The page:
Fifth Street’s Tannenbaum relinquishes BDC duties

The chairman and chief executive of Fifth Street Asset Management plans to focus on institutional growth and strategy expansion, while handing over the reins of the BDCs to other executives.   

Len Tannenbaum, the founder, chairman and chief executive of Greenwich, Connecticut-based Fifth Street Asset Management, which oversees two public BDCs, has resigned from his role as chief executive of the vehicles. The Fifth Street Finance Corp (FSC) has promoted Todd Owens to chief executive and Ivelin Dimitrov to president, while the Fifth Street Senior Floating Rate Corp (FSFR), has appointed Dimitrov as chief executive and Owens as president, Fifth Street announced last week (22 January). 

Owens remains the co-president of FSAM, while Dimitrov has the title of chief investment officer. 

The announcement follows the firm’s public listing in October which aimed to raise its profile among institutions and in other strategies.  

“The public offering of FSAM in late October has already had a positive impact on our business. The increased transparency improved capitalization of operating as a public asset manager has accelerated our conversations with institutional investors and we are increasingly confident in the ability to grow our institutional business,” Tannenbaum said on the firm’s earnings call on 16 December.  

“The IPO has proven to be valuable as we pursue a strategy to develop an institutional business in Japan, which we anticipate will include opening a Tokyo office in 2015,” he added. 

His other plans for the business include CLOs, hedge funds and other structures to raise more institutional capital. “We are evaluating options regarding the securitization of Senior Loan Fund I, continue to ramp up Senior Loan Fund II and are in the process of raising our third senior loan fund, the Senior Loan Fund III,” Tannenbaum said on the call.  

The firm also plans to continue growing its hedge fund, the Fifth Street Opportunities Fund, which opened to outside capital in the beginning of last year and now handles $60 million.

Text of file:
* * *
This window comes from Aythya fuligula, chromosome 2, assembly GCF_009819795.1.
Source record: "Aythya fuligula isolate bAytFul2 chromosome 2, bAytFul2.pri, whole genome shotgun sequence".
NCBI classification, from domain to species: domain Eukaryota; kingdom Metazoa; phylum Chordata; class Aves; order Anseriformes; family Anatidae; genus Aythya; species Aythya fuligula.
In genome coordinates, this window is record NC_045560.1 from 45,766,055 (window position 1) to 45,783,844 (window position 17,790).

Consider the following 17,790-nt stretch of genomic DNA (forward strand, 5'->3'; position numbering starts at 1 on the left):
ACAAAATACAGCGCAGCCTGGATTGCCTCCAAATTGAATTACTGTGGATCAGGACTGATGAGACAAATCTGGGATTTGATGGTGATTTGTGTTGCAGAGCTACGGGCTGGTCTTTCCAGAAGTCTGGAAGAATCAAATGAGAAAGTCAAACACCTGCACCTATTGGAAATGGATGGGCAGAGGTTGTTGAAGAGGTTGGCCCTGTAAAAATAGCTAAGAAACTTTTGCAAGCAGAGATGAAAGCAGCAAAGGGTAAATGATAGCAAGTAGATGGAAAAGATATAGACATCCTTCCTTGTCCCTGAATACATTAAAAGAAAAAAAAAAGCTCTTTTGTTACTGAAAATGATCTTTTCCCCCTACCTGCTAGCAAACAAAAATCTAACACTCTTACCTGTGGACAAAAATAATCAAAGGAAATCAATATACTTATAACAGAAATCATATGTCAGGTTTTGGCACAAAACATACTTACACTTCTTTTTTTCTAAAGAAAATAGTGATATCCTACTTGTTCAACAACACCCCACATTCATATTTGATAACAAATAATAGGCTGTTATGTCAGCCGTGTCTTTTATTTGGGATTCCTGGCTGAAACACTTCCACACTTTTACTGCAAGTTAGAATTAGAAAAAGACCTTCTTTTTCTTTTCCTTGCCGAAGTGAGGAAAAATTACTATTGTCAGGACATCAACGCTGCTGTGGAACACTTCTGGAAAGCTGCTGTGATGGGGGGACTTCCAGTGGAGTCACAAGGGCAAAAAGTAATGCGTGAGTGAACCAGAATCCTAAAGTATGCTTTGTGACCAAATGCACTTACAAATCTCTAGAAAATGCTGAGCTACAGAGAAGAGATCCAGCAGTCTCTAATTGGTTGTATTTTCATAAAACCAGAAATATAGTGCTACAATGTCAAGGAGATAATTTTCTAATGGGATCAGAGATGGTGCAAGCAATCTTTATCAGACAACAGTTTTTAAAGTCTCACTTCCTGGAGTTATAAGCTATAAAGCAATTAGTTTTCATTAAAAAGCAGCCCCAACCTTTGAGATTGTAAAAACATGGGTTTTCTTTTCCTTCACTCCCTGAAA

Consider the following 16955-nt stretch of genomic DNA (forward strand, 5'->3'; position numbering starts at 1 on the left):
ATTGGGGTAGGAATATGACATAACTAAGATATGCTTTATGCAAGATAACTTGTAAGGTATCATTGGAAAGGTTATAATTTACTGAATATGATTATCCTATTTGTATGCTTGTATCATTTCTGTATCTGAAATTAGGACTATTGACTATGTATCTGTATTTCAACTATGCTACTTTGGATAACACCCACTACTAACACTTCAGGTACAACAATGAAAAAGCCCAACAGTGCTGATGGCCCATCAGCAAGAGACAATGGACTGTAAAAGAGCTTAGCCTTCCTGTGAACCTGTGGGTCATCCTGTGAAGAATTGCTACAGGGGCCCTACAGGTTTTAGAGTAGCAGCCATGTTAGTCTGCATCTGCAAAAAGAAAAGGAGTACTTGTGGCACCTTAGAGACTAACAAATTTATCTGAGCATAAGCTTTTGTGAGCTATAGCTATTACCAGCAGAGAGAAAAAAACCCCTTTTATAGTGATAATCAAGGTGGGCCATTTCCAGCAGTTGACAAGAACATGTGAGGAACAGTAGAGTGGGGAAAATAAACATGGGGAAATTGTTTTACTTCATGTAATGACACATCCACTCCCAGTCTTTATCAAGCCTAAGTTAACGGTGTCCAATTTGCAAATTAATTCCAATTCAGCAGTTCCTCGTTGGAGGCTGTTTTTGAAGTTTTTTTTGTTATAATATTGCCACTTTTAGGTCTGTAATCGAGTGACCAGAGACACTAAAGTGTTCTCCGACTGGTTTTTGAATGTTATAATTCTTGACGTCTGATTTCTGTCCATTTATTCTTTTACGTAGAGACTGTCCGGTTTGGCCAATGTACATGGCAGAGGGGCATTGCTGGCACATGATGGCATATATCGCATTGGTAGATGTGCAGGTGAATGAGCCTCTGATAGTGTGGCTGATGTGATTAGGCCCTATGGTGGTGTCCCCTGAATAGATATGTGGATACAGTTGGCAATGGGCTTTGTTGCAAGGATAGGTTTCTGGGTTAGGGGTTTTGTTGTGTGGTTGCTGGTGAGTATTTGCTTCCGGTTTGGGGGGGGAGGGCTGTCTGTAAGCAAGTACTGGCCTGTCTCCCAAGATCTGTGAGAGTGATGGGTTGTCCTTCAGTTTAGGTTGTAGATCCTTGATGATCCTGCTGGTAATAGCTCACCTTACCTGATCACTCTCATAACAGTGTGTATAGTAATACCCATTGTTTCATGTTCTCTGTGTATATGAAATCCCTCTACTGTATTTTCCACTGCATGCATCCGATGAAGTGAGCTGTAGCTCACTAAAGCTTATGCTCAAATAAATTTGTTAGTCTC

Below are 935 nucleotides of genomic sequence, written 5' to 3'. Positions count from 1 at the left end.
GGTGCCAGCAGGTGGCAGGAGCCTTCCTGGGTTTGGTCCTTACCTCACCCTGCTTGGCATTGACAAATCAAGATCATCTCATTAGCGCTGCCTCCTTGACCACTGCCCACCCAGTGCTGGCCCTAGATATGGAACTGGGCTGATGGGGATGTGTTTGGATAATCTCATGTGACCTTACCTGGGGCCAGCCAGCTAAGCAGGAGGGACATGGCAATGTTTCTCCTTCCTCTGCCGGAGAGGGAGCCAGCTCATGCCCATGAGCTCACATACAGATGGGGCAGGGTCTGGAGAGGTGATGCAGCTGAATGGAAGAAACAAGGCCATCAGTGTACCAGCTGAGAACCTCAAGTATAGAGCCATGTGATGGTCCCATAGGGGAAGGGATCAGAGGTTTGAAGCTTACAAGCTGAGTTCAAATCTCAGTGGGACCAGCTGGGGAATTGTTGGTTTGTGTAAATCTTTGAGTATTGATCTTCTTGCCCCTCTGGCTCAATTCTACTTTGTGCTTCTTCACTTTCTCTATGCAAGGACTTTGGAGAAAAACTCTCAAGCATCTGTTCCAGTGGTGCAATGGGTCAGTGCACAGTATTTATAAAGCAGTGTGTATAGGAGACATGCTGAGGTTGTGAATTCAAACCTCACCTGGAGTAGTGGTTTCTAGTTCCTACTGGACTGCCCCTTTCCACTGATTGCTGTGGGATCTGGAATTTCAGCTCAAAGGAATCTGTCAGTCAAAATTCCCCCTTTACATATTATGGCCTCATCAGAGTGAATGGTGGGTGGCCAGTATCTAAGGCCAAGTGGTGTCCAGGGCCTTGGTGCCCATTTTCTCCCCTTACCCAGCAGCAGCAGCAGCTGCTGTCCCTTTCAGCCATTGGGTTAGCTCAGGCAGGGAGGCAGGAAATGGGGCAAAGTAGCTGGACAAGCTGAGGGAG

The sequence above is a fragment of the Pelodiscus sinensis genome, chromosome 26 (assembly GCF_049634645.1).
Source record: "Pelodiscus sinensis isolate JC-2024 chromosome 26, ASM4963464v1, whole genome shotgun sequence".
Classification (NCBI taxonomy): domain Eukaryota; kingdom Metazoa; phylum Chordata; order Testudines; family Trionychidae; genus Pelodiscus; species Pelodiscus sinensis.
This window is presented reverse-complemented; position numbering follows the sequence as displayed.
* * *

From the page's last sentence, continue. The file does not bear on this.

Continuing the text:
Tannenbaum also has plans for a dedicated aircraft leasing strategy. “We expect to launch an aircraft leasing fund in the near term, which will lever the expertise and experience of our aircraft team,” the founder said. He added that the firm’s executives had recently concluded a capital raising road show and he plans to use some of the funds raised as well as personal cash to seed new ventures. “The aircraft fund will be seeded with $20 million of capital from management, primarily myself, in the form of a GP investment,” Tannenbaum said. 

While he thinks investment opportunities for the two BDCs are still plentiful, he noted that they are unlikely to raise new equity in 2015, which is part of the reason the firm is expanding into other areas. Fifth Street’s BDCs, like many others, have been trading below book value, which blocks them from fresh equity raises. 

“We do not intend to issue equity at either BDC below book value. As a consequence, we have not been able to raise equity capital in the fourth quarter and our ability to raise additional equity capital in the future is dependent upon meaningful increases in our BDC stock prices,” Tannenbaum said. 

The Fifth Street Finance Corp.’s stock declined to around $8 last week (23 January) from a high of around almost $10 over the summer. It originally opened at $13 in June 2008 and reached a high of almost $14 in February 2011. The Fifth Street Senior Floating Rate Corp. has declined even further; from a high of $15 last March to a low of $9.76 on 16 December. It ended trading last week at $10.49. 

The firm has also lined up credit facilities with banks and joint ventures with family offices as a way to shore up capital beyond fresh BDC equity. Fifth Street Asset Management listed on October 30 at $16 per share. The stock has since declined to about $13.85 on 23 January.  

The Connecticut investment firm handles $6 billion across all of its strategies.